Anthony is the man on the bench when Judy, flying on uppers she’s finagled from a pharmacist fan and settled with a whiskey or two, launches into the trademark songs she made her own. The windows of the suite widen and we’re in a classy nightclub where conductor Adam C. Wright and his smooth five-member orchestra back the singer with style and clarity.
Lutz’s already stunning verisimilitude to Garland becomes even more eerily exact when she delivers moving renditions of “I Can’t Give You Anything But Love,” the boisterous “Trolley Song,” and the great blues song, “Just in Time.” Reproducing the power and brassy vibrato of the singer’s late concerts, she closes the first act with a socko version of “The Man That Got Away.” For a moment, the real live, tremulous Lutz, singing through her pain in front of us, feels more like the Judy of legend than the clips of the star’s songs on YouTube. Wow.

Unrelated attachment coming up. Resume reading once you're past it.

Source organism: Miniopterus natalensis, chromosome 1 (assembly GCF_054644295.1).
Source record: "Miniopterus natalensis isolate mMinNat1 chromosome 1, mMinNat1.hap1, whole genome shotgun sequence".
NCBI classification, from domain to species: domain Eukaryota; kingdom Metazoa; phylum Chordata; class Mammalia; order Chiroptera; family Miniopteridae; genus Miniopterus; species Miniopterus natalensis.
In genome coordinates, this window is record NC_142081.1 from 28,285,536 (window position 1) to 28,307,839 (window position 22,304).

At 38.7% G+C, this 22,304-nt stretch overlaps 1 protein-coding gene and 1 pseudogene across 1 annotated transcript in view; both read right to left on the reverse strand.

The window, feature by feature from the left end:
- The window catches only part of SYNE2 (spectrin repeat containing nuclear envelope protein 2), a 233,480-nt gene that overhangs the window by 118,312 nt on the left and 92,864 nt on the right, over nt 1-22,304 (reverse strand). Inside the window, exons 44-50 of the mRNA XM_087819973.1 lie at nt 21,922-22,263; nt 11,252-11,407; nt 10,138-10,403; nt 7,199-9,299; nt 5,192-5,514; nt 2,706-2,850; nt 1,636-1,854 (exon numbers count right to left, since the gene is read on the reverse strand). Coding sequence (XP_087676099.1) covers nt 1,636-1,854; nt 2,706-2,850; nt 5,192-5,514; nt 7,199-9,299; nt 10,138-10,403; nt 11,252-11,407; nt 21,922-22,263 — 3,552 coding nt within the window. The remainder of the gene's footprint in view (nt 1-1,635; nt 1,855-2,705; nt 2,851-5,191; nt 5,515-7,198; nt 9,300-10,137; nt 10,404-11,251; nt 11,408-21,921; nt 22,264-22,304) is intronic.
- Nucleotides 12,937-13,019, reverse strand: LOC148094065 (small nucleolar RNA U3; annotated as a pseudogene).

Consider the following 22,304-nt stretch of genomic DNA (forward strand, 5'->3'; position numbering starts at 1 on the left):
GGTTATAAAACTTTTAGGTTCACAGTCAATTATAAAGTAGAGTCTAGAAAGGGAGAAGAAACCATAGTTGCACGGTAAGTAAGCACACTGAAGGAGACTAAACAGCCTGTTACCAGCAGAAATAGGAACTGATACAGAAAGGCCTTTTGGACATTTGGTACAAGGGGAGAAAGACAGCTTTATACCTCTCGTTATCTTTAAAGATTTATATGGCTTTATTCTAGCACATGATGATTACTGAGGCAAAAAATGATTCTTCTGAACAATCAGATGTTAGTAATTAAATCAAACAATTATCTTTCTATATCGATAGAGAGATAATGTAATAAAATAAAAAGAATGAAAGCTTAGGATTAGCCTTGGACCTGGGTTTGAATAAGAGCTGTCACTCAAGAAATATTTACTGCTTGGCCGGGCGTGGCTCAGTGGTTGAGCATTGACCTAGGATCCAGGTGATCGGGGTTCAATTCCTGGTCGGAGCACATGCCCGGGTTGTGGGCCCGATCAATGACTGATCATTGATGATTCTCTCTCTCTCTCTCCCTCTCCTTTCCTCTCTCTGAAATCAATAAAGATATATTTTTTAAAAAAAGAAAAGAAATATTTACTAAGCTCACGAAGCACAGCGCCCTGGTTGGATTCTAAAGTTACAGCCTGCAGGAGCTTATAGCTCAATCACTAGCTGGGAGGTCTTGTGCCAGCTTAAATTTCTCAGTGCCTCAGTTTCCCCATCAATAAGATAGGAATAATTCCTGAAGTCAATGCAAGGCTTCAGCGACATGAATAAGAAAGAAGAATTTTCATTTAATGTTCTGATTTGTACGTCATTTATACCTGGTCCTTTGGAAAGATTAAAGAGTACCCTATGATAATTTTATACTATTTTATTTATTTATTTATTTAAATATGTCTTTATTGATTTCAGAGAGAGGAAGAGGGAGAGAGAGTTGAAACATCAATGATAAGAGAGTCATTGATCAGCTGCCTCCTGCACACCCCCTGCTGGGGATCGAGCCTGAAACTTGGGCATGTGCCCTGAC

If anybody knows how to make musical theater happen, it’s Cheryl Denson. She’s done it again with a faultless cast, an all-out performance by a youthful star—and a play that shines a strobe light into the thrilling, bitter, soaring, flailing, ecstatic personality that was Judy Garland.
When this level of theater happens, you need to get your tickets in advance. Uptown’s got a hit.